Immediately following my client Luke Cooper’s win last Friday against the Evening Standard and Daily Mail, their lawyer came over to the claimant’s side of the court and said “I truly do hope that was the last ever jury libel trial“.
The submissions to the Inquiry as part of Module 4 aim to meet its Draft Criteria for an Effective Regulatory Regime. They reflect the broad range of interests of those who have participated in or commented on the Inquiry so far. The proposals range from an enhanced version of the PCC to radical reform which addresses media plurality in general, the future of regional and public interest journalism, and levies on internet businesses which profit indirectly from news online. Continue reading
Defamation is a rich man’s sport. Only the super-rich or those on “no win, no fee” agreements with their lawyers can begin to afford the astronomic cost of a libel action. Why? Because there are too many uncertainties in defamation actions. First and foremost amongst these is ‘trial by jury’, a quite extraordinary hang-over from the past, which in too many cases bears little or no resemblance to justice. Continue reading
How do you define public interest journalism? One of the great conundrums of the Leveson debate is how you protect the kind of journalism that everyone agrees is the lifeblood of democracy: the fourth estate’s watchdog role. Get it right – ideally, enshrine it in statute – and much else follows. But that depends on what it means. Continue reading
The discussion in the first part of this post clearly showed that domestic law did not provide Max Mosley with an effective remedy for his invasion of privacy of which he complained before the European Court. Strasbourg’s finding that art. 8 does not impose a positive obligation on Contracting States to implement a measure where individuals are provided with notification in advance of an intrusive publication being made so that they may seek an interim injunction is thus open to strong criticism. Continue reading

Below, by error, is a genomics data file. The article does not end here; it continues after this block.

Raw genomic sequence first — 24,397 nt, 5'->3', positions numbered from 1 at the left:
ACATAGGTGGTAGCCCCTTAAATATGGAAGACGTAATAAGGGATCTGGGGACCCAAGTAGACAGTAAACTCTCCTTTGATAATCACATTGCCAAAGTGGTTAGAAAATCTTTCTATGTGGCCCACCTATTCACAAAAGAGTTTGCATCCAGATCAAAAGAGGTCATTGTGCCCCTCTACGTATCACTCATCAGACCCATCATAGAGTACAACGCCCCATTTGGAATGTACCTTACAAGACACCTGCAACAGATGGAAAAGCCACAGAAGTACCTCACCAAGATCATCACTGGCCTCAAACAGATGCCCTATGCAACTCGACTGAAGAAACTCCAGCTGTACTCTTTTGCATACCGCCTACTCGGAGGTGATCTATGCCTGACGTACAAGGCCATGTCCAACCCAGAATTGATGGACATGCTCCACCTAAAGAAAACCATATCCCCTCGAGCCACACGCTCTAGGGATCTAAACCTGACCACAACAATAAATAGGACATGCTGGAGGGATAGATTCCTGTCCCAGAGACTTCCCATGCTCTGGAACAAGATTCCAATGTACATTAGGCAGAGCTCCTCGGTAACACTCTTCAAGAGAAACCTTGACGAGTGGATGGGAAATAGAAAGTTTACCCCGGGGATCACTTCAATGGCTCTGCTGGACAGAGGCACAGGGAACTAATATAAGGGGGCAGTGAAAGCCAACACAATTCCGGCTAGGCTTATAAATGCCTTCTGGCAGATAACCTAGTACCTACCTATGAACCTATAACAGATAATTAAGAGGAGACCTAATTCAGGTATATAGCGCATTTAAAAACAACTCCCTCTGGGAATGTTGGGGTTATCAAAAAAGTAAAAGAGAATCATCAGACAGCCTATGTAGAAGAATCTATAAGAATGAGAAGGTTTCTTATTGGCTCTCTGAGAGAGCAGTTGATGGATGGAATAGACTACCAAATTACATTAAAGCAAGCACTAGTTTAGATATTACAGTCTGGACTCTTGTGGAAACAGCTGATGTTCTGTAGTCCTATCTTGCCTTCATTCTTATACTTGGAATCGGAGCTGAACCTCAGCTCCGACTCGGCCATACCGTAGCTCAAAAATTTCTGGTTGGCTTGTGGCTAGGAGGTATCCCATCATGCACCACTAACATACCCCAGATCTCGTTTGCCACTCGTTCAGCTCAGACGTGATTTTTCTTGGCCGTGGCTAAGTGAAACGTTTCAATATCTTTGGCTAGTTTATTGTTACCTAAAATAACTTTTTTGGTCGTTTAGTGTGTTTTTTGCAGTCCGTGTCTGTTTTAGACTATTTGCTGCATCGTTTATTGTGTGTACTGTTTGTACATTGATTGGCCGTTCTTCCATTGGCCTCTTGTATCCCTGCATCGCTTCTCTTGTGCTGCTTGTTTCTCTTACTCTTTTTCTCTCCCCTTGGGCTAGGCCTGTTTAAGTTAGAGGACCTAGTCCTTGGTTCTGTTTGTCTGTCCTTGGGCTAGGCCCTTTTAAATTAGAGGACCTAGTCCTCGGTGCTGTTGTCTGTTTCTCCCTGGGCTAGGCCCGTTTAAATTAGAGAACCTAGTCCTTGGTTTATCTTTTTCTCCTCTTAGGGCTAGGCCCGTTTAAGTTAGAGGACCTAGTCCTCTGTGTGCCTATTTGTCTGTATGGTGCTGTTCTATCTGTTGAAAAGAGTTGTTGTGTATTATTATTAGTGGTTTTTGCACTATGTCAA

The jury award of £60,000 libel damages to PhD student Luke Cooper was a vindication not only of Luke Cooper’s reputation, it was a vindication of the jury itself and a reminder of what effective justice a jury can deliver. Events in Court 13 last Friday remind us that, when newspapers demonise individuals and refuse to admit they are wrong, there is no more appropriate and telling vindication than the unanimous verdict and award of damages by a jury. Continue reading
The Fourth Section of the European Court of Human Rights at Strasbourg handed down judgment in the case of Mosley v. The United Kingdom ((2011) 53 E.H.R.R. 30) on May 10, 2011. The applicant, Mr Max Mosley, argued that art. 8 of the European Convention on Human Rights (ECHR) imposed a positive obligation on Contracting States to enact a legal measure which required individuals to receive notification from the press in advance of them publishing information that interfered with their private lives. Continue reading
In a post published on Inforrm on 14 November 2011, I discussed the current state of the Voicemail Interception Litigation (“the Litigation”) and the proposed new Voicemail Interception Compensation Scheme (“the Scheme”). This post seeks to bring matters up to date.
The right to trial by jury was a fundamental feature of both criminal and civil procedure under the common law. While the right to trial by jury is seen, by most commentators, as a fundamental right in criminal cases, it has over the last century and a half been gradually eroded in civil cases. Continue reading
Parliament continues to consider the Defamation Bill 2012, with the public bill committee meeting on Tuesday 26 June (see below, “Next week in Parliament”). Last week the committee rejected an amendment which would have allowed a dead person’s close relatives to sue for defamation up to one year after the death (Ayes 5, Noes 11). The Hansard report can be found here. Continue reading